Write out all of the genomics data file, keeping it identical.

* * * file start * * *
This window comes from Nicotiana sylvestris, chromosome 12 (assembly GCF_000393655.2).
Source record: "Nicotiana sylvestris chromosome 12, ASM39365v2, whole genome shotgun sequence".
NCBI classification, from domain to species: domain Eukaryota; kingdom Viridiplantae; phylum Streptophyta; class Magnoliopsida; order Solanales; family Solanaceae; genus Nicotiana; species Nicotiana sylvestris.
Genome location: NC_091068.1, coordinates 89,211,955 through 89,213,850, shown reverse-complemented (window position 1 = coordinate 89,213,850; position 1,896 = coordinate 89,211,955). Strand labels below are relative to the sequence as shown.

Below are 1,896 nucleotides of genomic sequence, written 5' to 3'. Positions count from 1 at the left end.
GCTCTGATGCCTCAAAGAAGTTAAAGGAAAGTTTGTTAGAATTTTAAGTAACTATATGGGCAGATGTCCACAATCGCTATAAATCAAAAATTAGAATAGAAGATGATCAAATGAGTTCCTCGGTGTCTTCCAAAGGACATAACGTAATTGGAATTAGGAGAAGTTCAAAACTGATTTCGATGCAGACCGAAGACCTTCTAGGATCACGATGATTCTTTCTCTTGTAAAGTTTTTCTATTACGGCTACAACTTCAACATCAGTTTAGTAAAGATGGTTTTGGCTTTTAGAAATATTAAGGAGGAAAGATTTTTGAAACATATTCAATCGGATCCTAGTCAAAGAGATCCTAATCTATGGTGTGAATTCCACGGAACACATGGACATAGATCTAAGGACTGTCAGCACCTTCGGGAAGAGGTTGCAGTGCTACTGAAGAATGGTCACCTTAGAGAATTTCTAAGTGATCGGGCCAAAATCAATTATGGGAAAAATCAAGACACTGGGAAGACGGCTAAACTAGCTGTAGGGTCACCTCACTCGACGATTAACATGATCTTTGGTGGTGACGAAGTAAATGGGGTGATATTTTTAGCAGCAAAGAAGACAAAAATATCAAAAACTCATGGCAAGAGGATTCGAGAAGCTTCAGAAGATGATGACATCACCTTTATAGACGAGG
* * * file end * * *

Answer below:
This window comes from Nicotiana sylvestris, chromosome 12 (assembly GCF_000393655.2).
Source record: "Nicotiana sylvestris chromosome 12, ASM39365v2, whole genome shotgun sequence".
NCBI classification, from domain to species: domain Eukaryota; kingdom Viridiplantae; phylum Streptophyta; class Magnoliopsida; order Solanales; family Solanaceae; genus Nicotiana; species Nicotiana sylvestris.
Genome location: NC_091068.1, coordinates 89,211,955 through 89,213,850, shown reverse-complemented (window position 1 = coordinate 89,213,850; position 1,896 = coordinate 89,211,955). Strand labels below are relative to the sequence as shown.

Below are 1,896 nucleotides of genomic sequence, written 5' to 3'. Positions count from 1 at the left end.
GCTCTGATGCCTCAAAGAAGTTAAAGGAAAGTTTGTTAGAATTTTAAGTAACTATATGGGCAGATGTCCACAATCGCTATAAATCAAAAATTAGAATAGAAGATGATCAAATGAGTTCCTCGGTGTCTTCCAAAGGACATAACGTAATTGGAATTAGGAGAAGTTCAAAACTGATTTCGATGCAGACCGAAGACCTTCTAGGATCACGATGATTCTTTCTCTTGTAAAGTTTTTCTATTACGGCTACAACTTCAACATCAGTTTAGTAAAGATGGTTTTGGCTTTTAGAAATATTAAGGAGGAAAGATTTTTGAAACATATTCAATCGGATCCTAGTCAAAGAGATCCTAATCTATGGTGTGAATTCCACGGAACACATGGACATAGATCTAAGGACTGTCAGCACCTTCGGGAAGAGGTTGCAGTGCTACTGAAGAATGGTCACCTTAGAGAATTTCTAAGTGATCGGGCCAAAATCAATTATGGGAAAAATCAAGACACTGGGAAGACGGCTAAACTAGCTGTAGGGTCACCTCACTCGACGATTAACATGATCTTTGGTGGTGACGAAGTAAATGGGGTGATATTTTTAGCAGCAAAGAAGACAAAAATATCAAAAACTCATGGCAAGAGGATTCGAGAAGCTTCAGAAGATGATGACATCACCTTTATAGACGAGG